Older Chinese who lived through the ‘pre-opening’ era in China will tell you that productivity and customer service were infamously low at the time. Finding the product you wanted to buy was challenge enough; getting someone to wait on you was the hard part.
Virtually all engines of economic activity were owned by the state, of course, and the battle was over budgets, not profits. As the manager of a state-owned enterprise you inevitably asked for more workers each year. And if you were awarded the budget, you hired them, whether you needed them or not.
One current colleague of mine tells of being hired out of university as an accountant by a large state-owned enterprise that has long since been privatized. The problem was that they didn’t need any more accountants. He had virtually nothing to do. So he came in each day and sat at a desk and did nothing. Nothing.
Then Deng Xiaoping made his famous speaking tour through the south of China and the world changed overnight. In just one generation the Chinese lifted 300 million people out of poverty, a feat never before achieved in the history of the planet.
Deng warned, however, “some must get rich first.” People would have to be patient. And they were. But it was the patience of hope fueled by the fact that all around them fancy new commercial buildings and apartments were rising like mushrooms after a heavy rain. Expensive luxury cars flooded the streets seemingly overnight.
And some did get rich. Very rich. They zoomed through middle class in the blink of an eye and soon enjoyed wealth seldom seen outside of Manhattan or Beverly Hills.
Young factory workers, meanwhile, continued to toil away for $250 – $300 per month and now face the kind of productivity demands common in advanced economies. The biggest change of all, however, is that they are now surrounded by the trappings of a middle class life. In 2011 Beijing alone added 750,000 new automobiles to the highways, creating an unsustainable traffic and environmental challenge, forcing the government to limit the number of license plates issued each year to a very long-shot lottery system.
Housing prices continued to rise in a market controlled by the government and wealthy developers in a land in which no one but the collective people of China can own property.
The young Chinese, by my observation, are growing increasingly impatient as a result. They can see the middle class. They can touch it. But they can’t quite afford it.
The problem is exacerbated by the 7 million students who graduate from China’s universities each year. (Up from 1 million 10 years ago.) After preparing their entire childhood to get into the best universities by acing the universal college entrance exam known as the gaokao, they can’t find jobs, or certainly not the jobs they were expecting.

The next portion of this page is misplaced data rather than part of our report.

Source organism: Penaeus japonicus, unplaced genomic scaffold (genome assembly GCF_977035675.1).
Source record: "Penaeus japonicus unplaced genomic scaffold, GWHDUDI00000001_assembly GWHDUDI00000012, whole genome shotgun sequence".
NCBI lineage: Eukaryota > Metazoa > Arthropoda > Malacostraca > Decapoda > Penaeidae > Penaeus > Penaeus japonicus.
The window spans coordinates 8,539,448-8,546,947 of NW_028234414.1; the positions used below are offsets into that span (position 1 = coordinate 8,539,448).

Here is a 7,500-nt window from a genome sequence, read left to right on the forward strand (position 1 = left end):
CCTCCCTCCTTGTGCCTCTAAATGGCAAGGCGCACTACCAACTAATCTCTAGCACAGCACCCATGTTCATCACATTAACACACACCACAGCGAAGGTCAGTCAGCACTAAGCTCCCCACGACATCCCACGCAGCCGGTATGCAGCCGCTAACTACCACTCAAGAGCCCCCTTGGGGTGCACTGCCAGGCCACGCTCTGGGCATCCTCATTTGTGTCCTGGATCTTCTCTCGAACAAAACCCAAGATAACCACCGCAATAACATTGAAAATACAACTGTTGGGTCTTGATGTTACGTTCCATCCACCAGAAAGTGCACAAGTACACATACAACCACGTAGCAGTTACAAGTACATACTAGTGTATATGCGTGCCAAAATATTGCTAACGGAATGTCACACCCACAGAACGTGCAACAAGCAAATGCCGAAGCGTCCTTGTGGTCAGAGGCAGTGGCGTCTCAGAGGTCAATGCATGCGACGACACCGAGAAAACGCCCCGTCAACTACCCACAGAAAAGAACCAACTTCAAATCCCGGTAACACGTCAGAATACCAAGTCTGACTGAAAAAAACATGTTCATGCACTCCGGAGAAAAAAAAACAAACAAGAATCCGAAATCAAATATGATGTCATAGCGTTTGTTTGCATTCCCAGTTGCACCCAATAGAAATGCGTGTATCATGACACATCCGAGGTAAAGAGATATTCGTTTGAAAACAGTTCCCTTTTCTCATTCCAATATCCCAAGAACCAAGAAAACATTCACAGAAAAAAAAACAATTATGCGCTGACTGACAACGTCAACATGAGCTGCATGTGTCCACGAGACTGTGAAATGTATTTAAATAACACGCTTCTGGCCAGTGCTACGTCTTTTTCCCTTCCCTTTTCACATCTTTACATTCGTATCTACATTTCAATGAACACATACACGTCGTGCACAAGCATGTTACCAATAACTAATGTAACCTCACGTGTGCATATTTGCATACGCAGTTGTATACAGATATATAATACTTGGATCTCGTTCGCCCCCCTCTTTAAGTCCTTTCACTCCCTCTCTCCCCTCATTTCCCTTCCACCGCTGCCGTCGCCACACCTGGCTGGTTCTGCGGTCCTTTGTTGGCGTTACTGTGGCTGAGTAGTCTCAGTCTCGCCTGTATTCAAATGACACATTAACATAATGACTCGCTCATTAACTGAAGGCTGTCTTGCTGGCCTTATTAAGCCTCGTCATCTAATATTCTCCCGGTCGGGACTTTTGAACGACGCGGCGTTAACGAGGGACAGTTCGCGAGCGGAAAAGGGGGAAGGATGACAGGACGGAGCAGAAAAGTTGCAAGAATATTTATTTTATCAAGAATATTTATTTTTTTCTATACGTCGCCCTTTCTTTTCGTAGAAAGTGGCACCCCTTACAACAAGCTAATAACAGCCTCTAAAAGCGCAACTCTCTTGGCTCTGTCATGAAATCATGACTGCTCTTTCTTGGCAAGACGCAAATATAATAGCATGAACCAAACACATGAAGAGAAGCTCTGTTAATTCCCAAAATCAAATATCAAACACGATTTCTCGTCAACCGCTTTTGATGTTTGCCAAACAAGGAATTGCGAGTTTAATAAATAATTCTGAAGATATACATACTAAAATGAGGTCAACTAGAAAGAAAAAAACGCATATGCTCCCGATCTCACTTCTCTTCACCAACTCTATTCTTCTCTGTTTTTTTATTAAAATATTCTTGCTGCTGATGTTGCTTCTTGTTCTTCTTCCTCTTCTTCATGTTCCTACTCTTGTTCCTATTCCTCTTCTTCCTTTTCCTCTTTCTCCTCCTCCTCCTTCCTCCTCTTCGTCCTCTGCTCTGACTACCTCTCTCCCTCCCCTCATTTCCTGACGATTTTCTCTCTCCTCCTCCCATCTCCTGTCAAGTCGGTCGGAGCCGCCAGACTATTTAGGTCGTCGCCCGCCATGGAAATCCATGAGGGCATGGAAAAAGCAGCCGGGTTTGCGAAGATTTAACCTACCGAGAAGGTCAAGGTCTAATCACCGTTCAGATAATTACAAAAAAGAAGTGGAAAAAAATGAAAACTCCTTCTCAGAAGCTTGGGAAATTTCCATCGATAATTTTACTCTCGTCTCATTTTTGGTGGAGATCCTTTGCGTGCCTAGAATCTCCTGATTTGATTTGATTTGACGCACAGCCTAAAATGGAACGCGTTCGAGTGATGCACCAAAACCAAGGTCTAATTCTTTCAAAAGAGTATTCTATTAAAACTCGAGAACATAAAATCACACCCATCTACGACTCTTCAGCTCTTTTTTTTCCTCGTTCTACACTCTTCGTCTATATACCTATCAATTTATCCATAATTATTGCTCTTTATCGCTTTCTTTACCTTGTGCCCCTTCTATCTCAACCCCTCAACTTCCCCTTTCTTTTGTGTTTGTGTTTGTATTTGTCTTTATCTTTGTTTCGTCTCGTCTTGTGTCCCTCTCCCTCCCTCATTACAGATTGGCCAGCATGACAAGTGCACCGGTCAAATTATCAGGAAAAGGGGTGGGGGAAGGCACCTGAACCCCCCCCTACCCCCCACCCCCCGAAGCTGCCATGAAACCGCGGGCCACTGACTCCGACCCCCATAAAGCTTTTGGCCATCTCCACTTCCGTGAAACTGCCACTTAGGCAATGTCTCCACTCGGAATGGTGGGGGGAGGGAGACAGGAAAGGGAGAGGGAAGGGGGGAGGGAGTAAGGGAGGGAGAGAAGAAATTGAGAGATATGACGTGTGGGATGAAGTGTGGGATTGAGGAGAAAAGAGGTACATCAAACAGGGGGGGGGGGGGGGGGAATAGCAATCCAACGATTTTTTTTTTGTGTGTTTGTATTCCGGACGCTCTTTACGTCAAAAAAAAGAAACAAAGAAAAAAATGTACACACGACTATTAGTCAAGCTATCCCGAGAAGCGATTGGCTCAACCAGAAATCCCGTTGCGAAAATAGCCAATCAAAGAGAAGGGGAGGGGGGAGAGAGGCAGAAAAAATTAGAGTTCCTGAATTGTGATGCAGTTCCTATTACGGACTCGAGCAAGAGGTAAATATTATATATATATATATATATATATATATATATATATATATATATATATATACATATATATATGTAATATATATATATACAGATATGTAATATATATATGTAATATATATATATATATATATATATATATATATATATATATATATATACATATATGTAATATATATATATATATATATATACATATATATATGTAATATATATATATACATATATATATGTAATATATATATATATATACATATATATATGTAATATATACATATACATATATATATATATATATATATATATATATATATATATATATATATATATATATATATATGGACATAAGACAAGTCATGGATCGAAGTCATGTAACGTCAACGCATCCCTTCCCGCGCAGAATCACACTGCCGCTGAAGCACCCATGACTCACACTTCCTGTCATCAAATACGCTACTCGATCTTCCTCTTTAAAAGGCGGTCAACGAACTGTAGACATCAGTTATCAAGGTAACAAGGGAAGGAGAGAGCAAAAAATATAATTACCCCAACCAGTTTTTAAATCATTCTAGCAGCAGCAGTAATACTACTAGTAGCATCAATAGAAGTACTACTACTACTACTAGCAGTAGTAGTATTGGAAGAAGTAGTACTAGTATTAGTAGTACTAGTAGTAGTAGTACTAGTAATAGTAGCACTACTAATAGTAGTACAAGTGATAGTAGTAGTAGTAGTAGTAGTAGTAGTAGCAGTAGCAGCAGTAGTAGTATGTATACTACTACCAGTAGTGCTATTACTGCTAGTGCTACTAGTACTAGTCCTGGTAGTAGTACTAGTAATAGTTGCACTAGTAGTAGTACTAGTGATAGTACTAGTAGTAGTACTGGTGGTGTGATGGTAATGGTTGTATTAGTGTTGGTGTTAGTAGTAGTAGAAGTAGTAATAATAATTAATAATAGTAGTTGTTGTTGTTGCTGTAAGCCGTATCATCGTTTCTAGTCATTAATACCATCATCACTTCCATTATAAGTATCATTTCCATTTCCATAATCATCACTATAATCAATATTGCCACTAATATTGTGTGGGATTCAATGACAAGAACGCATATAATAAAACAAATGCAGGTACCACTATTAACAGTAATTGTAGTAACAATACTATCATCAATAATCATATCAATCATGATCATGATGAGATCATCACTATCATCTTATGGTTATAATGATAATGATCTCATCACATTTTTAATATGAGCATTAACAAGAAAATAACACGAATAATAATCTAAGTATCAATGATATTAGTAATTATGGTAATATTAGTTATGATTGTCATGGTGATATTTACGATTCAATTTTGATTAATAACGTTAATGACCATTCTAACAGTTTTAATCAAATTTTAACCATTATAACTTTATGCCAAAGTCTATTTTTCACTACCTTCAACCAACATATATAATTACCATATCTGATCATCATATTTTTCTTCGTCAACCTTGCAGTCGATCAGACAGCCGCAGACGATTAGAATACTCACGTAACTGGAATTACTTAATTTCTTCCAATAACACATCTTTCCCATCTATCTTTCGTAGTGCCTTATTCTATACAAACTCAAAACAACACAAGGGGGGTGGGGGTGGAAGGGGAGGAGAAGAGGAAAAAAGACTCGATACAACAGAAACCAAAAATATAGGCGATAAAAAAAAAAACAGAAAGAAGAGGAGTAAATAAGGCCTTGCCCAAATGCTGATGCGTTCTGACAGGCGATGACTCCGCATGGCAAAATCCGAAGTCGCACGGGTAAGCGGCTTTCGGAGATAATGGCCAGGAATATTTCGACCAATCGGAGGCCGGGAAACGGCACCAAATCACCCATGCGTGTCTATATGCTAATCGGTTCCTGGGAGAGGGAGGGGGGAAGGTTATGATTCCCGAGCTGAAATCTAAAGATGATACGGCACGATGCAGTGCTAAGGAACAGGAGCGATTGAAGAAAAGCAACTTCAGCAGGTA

In some cases mommy and daddy got super rich during the opening up so it doesn’t really matter in terms of how they feed and clothe themselves. How fulfilling can such a life be, however? Enough to crash your Ferrari after a night of club hopping?
There have been a spate of cases where workers have walked off the job in recent years. Japanese automotive suppliers were particularly hard hit but problems also surfaced at the Taiwanese giant commonly known as Foxconn which manufacturers much of the electronics Westerners buy in such abundance.
An Indian reporter not so many years ago came to China to better understand the difference for the disparity in China’s and India’s economic development. She finally concluded that the difference was largely one of hope. She marveled, for example, that a Chinese man she spoke with who cleaned public toilets was sure that he would someday own his own business and lead a good life. The men who clean public toilets in India, she noted, held no such delusion.
I don’t want to overstate the issue. There’s still plenty of hope in the air in China. But it’s fading. Citizens are rushing foolhardily into the stock market in a desperate hope to make their fortune while there is still time. Or buying up every apartment they can get credit to buy on the false assumption that there is only so much land in the world and the value of real estate can only go up. (Americans of my generation were suckled on that myth until we learned the reality of financial gravity the hard way.)
Where does it lead? It’s hard to say. China still has a lot going for it. But hope is the real currency of economic advancement. Without it there can be no productivity advancement and without that economic activity stagnates at best.
There are still pockets of great hope, for sure. But in a country of 1.4 billion people those pockets need to be pretty big and deep. If merely half of the population give up that’s still the equivalent of the U.S. population twice over. That’s a lot of people to carry on the bus of economic malaise.
There is no index of hope that I am aware of. It is, however, the metric I will watch most closely in the months and years ahead. I watch it in the eyes of my employees, my customers, and the people cleaning the public toilets.
View the author’s literary work written under the pen name of Avam Hale. Both books are available at Amazon and most major online retailers in both electronic and print formats.
Copyright © 2015 Glassmaker in China
Notice: The views expressed in this post are strictly those of the writer acting in a personal capacity. They are not in any way endorsed or sanctioned by his employer or any other individual with which he may be personally or professionally affiliated.